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How to Decide Between Full-Time, Part-Time Online Degrees

Obligations outside of class and the desired time frame for earning a degree should be strongly considered, experts say.

How to Decide Between Full-Time, Part-Time Online Degrees

Many college students in online degree programs opt to enroll part time for various reasons, such as balancing their education with work and family life or making a college education more affordable.

For example, at the University of Florida’s online program, about 60% of students take classes part time during any given semester, says Rhiannon Pollard, interim director of UF Online.

Generally, students are considered enrolled full time when they take 12 or more credits in a given semester, which equates to 12 hours of classroom instruction per week. When factoring in additional work like homework, papers and exam prep, Pollard says full-time students can expect to spend about another 15 to 18 hours a week working on their degree.

If that sounds tricky to balance with work and family obligations, or you aren’t sure you’re ready to dive into classwork full time, you may be wondering whether you should take on a part-time course load. Here are a few factors to consider when deciding between part-time and full-time enrollment in an online college program.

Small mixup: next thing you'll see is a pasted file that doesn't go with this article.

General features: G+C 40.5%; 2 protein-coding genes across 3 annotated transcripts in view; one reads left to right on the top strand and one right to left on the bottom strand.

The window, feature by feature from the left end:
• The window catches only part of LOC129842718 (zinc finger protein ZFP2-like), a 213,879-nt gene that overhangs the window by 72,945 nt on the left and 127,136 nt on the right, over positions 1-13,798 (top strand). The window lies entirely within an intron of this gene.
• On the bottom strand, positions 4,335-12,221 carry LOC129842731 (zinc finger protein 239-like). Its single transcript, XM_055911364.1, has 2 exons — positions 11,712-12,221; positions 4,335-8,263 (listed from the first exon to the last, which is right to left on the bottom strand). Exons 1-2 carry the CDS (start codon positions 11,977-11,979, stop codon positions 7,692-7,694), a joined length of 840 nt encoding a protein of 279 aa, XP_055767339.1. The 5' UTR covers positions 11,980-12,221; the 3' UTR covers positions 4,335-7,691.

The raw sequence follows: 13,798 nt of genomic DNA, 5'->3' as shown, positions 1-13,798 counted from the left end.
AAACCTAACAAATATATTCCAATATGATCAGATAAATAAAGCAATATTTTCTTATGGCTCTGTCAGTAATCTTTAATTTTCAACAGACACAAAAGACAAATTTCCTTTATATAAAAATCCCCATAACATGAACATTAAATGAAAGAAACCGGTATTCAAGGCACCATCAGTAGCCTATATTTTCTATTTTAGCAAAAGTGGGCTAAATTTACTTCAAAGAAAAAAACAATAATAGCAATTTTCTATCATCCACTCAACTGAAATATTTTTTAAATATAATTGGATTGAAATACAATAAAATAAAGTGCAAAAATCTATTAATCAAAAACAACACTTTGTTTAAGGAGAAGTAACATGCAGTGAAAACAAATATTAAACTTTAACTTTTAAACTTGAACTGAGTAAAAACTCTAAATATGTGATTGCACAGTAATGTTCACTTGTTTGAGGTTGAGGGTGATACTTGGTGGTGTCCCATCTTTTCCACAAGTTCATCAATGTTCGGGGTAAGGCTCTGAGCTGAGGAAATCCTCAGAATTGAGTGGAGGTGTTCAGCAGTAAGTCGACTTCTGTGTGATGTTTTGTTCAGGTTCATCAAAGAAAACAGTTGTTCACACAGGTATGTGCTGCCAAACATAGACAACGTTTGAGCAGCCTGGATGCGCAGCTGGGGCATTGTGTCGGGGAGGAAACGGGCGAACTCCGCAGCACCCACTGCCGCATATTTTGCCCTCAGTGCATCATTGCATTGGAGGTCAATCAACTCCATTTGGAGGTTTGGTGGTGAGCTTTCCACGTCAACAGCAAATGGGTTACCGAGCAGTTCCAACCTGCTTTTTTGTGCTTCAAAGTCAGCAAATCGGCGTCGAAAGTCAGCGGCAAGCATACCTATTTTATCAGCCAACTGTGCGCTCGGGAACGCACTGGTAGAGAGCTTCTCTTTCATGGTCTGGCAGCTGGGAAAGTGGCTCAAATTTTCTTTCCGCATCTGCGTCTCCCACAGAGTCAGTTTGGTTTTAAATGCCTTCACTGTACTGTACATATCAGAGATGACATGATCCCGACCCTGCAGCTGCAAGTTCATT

Obligations Outside the Classroom

It’s important to make sure you can balance your coursework with commitments outside of the classroom to avoid burnout, experts say.

If you’re enrolling in an online degree program after you’ve already entered the workforce or started a family, it could be a good idea to ease into things by taking classes part time. It can be challenging to succeed in your classes while taking a full course load on top of raising children, taking care of family members or working a full-time job.

“A big point of discussion when we talk with students is how you can be at peace with what you're taking on for school in terms of your family responsibilities,” says Anna Keck, interim director of academic and professional programs at California State University, Sacramento’s College of Continuing Education, which offers several online degree programs largely geared toward adult learners who are returning to school after taking a break.

On the other hand, Pollard says, students enrolling in an online degree program right out of high school or transferring from another full-time program could be well-suited to taking classes full time. She says these students typically are already accustomed to a full-time class schedule.

Difficulty of Classes

If you have to take several particularly rigorous classes, Pollard says it might be a good idea to consider taking a part-time course load, so you don’t overwhelm yourself, Pollard says. “Right off the bat, if you're talking about calculus and chemistry, maybe you don't want to overload yourself that first semester.”